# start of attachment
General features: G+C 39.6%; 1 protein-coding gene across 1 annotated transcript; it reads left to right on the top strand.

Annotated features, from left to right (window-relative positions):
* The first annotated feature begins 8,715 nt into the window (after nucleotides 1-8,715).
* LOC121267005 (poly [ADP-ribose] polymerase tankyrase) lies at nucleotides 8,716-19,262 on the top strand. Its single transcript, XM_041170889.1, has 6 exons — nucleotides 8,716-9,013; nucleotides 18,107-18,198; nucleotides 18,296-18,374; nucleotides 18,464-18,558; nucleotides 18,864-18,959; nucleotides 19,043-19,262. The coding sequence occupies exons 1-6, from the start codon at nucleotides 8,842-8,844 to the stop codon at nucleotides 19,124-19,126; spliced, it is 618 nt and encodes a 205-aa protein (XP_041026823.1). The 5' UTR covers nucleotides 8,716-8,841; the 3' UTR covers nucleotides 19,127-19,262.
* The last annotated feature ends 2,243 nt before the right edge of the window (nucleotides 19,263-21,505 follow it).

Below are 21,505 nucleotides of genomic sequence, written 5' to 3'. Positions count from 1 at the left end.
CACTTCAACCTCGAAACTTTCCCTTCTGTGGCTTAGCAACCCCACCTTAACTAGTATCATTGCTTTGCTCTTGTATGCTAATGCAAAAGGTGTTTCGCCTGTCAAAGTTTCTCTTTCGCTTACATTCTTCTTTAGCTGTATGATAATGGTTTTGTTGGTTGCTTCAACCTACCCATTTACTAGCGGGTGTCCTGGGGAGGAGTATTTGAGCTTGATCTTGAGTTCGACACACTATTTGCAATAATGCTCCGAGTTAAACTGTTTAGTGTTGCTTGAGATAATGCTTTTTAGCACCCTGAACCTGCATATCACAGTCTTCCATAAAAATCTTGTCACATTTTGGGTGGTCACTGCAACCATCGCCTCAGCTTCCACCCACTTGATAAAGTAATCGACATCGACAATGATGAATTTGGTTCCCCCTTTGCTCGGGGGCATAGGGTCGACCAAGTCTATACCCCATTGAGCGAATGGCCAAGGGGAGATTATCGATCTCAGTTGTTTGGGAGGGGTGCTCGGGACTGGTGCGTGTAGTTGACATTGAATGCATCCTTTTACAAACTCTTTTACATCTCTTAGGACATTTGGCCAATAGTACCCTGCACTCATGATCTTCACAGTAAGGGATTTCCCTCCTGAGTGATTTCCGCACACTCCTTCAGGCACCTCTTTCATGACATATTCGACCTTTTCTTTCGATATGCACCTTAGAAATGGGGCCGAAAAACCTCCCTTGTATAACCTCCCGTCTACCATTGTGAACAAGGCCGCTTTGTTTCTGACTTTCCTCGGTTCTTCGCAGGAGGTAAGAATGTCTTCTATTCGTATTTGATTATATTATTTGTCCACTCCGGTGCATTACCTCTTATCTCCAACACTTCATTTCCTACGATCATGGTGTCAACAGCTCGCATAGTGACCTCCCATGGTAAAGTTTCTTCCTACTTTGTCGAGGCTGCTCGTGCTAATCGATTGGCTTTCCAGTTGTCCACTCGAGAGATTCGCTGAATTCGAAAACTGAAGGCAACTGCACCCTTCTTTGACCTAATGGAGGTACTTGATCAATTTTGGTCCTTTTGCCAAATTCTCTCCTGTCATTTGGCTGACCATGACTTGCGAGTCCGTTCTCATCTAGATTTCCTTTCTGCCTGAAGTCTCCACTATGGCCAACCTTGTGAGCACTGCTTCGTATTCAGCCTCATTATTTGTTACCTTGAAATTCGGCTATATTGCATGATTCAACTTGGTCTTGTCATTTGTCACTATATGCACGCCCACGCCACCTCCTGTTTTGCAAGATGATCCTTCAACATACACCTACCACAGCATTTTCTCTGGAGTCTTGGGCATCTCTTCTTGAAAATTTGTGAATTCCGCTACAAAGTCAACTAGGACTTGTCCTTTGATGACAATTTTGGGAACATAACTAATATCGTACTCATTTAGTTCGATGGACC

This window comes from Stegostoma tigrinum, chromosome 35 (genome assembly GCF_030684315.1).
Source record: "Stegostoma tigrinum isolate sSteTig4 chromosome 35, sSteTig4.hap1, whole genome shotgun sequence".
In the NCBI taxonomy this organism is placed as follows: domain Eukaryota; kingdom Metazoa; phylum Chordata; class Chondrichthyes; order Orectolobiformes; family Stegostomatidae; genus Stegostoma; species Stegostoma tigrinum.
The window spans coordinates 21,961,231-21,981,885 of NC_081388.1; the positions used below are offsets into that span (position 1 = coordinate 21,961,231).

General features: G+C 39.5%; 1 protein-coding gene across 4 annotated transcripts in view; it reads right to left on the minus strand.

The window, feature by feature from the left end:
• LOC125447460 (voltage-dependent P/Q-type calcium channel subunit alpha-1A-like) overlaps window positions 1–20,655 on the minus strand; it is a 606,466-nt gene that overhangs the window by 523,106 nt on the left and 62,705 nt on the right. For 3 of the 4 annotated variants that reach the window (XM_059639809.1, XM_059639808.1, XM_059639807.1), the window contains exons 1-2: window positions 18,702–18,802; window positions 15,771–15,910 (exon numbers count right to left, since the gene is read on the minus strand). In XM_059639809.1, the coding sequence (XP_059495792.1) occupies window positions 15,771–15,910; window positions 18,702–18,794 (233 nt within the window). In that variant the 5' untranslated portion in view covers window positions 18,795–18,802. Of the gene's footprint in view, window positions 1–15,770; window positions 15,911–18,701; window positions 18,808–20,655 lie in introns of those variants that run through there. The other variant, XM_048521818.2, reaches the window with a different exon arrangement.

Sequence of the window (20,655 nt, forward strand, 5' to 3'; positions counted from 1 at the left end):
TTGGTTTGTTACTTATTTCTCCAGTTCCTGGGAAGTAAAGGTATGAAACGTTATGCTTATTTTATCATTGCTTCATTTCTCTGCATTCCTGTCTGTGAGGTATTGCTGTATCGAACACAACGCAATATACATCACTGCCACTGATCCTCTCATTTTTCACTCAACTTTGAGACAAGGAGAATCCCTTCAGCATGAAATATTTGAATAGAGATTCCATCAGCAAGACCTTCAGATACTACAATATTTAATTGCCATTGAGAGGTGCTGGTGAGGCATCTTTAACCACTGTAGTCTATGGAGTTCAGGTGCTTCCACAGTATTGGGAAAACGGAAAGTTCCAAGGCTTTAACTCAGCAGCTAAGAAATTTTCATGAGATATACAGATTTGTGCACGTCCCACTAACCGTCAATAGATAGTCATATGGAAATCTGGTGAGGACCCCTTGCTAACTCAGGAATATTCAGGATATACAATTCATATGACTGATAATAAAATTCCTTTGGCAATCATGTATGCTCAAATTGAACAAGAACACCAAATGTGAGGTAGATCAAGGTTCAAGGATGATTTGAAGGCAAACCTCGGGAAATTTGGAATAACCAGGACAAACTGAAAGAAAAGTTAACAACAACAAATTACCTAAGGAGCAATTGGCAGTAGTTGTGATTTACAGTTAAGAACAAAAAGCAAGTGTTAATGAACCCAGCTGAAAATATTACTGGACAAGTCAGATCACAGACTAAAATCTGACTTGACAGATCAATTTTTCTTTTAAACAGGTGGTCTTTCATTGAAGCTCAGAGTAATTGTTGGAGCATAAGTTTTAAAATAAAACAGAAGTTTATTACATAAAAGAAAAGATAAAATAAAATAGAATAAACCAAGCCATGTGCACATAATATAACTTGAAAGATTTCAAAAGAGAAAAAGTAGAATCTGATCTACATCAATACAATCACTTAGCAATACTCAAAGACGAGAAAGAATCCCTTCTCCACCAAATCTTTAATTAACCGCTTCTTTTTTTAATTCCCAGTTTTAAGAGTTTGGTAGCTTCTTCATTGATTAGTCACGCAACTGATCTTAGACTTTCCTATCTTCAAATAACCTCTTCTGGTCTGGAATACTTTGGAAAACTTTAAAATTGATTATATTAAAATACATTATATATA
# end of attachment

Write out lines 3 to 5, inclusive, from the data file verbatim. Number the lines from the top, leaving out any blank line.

* The first annotated feature begins 8,715 nt into the window (after nucleotides 1-8,715).
* LOC121267005 (poly [ADP-ribose] polymerase tankyrase) lies at nucleotides 8,716-19,262 on the top strand. Its single transcript, XM_041170889.1, has 6 exons — nucleotides 8,716-9,013; nucleotides 18,107-18,198; nucleotides 18,296-18,374; nucleotides 18,464-18,558; nucleotides 18,864-18,959; nucleotides 19,043-19,262. The coding sequence occupies exons 1-6, from the start codon at nucleotides 8,842-8,844 to the stop codon at nucleotides 19,124-19,126; spliced, it is 618 nt and encodes a 205-aa protein (XP_041026823.1). The 5' UTR covers nucleotides 8,716-8,841; the 3' UTR covers nucleotides 19,127-19,262.
* The last annotated feature ends 2,243 nt before the right edge of the window (nucleotides 19,263-21,505 follow it).